Sunday, March 26, 2017

The Great and The Not-So-Good

The Great

Let's start with a great book, shall we? Wintersong, by S. Jae-Jones, had me at "Goblin King," and I knew I was going to read it. It even says, on the back cover, that fans of Jim Henson's "The Labyrinth," with David Bowie, will love the book. Now, that is about where the comparison ends, to be honest. Yes, I can definitely see Bowie as this Goblin King. Yes, there are labyrinth-like tunnels in the novel, but everything else is completely different,...and have bits of other things in them.

Wintersong is a beautifully written old tale about Liesl, the eldest daughter in a family, who has a love for music and magic in her heart, but there's no place for all that among all her family duties. When she is little, she runs to the forest to play with a strange boy who understands her, who often asks if she'll marry him someday when they grow up. She never really gives him an answer, she thinks it's just a game they play. Then one day, Liesl does grow up...and forgets all about the strange boy she used to play with.

When Liesl is grown, she no longer pays attention to the dark tales of her youth, even when her grandmother warns her not to forget the old ways. She is lost in the responsibilities of being the oldest daughter and watching over her younger sister and brother. Until, one day, just as her grandmother warned her in old stories, the Goblin King rides through the forest looking for a bride, a sacrifice, to ensure winter doesn't last forever. When the Goblin King takes Liesl's sister, she must get her back.

This story is dark and haunting. It is filled with superstitions and magic and music. It is everything you could want in the truest sense of old faerie tales, the Brothers Grimm versions - not Disney's. While I realize this book is labeled as a YA, I don't feel that it is. The Goblin King is seductive. He teases and lures and tempts every chance he gets, which causes delicious tension in the book, but I think it's more for older high school students. It's definitely not for middle school students.

As I read this story, I was reminded of pieces of other stories. After I read it, I saw someone else's review that felt the same way and listed all the ones that came to their mind as they read (including a couple of Greek myths). I agreed with every one, so it wasn't just me who picked up on it. It isn't that Jae-Jones' tale is an imitation of others. I just think she took the best parts of what makes an excellent faerie tale and wove them together with her own beautiful prose. And it is beautiful prose. And beautiful music. And a beautiful Goblin King.


Okay, moving on...

The Not-So-Good

In case you haven't guessed from previous posts, I have little respect for Stephenie Meyers as a writer. Yes, I read the Twilight Saga because my daughters (when they were teenagers) asked me to read them. This was before the movies ever came out. I thought Meyers writing was pretty bad, and I felt the only messages young girls would ever get from those books were the wrong ones: A man defines you, you're nothing without a man, your only goals should be to get a man, and girls are supposed to whine A LOT.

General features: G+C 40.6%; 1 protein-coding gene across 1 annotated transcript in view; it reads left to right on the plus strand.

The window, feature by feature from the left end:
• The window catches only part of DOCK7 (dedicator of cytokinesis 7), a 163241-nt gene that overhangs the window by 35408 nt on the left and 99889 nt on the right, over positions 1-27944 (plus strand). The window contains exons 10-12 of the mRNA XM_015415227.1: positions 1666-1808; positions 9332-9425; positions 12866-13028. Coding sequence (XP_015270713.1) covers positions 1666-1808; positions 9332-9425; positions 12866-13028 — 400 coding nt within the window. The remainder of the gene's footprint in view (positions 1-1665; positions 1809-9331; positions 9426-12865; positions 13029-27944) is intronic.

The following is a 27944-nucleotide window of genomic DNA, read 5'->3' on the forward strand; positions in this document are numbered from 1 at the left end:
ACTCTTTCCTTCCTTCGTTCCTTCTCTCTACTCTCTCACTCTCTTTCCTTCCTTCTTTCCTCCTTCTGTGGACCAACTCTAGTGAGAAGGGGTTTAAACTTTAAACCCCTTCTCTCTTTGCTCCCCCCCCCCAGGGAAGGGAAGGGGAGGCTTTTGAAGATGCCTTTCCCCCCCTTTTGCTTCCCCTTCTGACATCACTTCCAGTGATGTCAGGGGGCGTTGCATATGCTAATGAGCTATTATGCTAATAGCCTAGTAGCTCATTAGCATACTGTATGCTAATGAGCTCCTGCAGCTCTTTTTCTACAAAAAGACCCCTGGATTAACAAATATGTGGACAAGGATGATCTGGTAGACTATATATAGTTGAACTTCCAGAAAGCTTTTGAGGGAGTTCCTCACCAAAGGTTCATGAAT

So, you can imagine my reluctance to read The Host for a book club book. My friend, who chose the book, knows how I feel about Meyers, but asked me to read it anyway and give her an honest opinion. I read the entire book, all 620 pages, and here is my honest opinion:

The story, at its core, is a good science fiction tale. It even makes you ponder life questions. The problem is Meyers can't get out of her own way. If a good editor took out about 300 pages, like less whining and misplaced sarcasm and banter between characters where it doesn't belong, it would be a decent story. Heck, maybe even a good one. And I say that as someone who was raised on "Star Trek" and "The Twilight Zone" (and I love both), but sci-fi is far from being my favorite reading genre. However, I appreciate a good story of any kind. Meyers had a good base, she just lost it in too many meaningless words.

So, as my husband always asks me, when I'm trying to decide if something was worth my time,...

"Was the juice worth the squeeze?"


It was not worth 620 pages to try to find a decent, base storyline. However, was it worth it to read 620 pages because a friend ask me to and wanted me to give an honest opinion and trusted me to do that? Yes. Yes, it was. And I do believe, whole-heartedly, that if you choose to belong to a book club YOU SHOULD READ THE BOOK.

And now? On to another book...

Happy reading!!

Sunday, March 19, 2017

Cedar, Summer, and Shakespeare

It is difficult, in my opinion, to find good books for middle school students, especially middle school students who struggle to read well and feel they hate reading altogether. If I didn't believe, in my heart of hearts, that it is impossible for someone to hate reading, I wouldn't teach. What I do believe is that someone who thinks they hate to read just hasn't been guided down the right path for him or her. I believe there is a book out there, somewhere, that will unlock the door to that student's curiosity. If you can pull them in that way, a student is more likely to make the effort it takes to overcome his/her struggle with reading to satisfy their curiosity.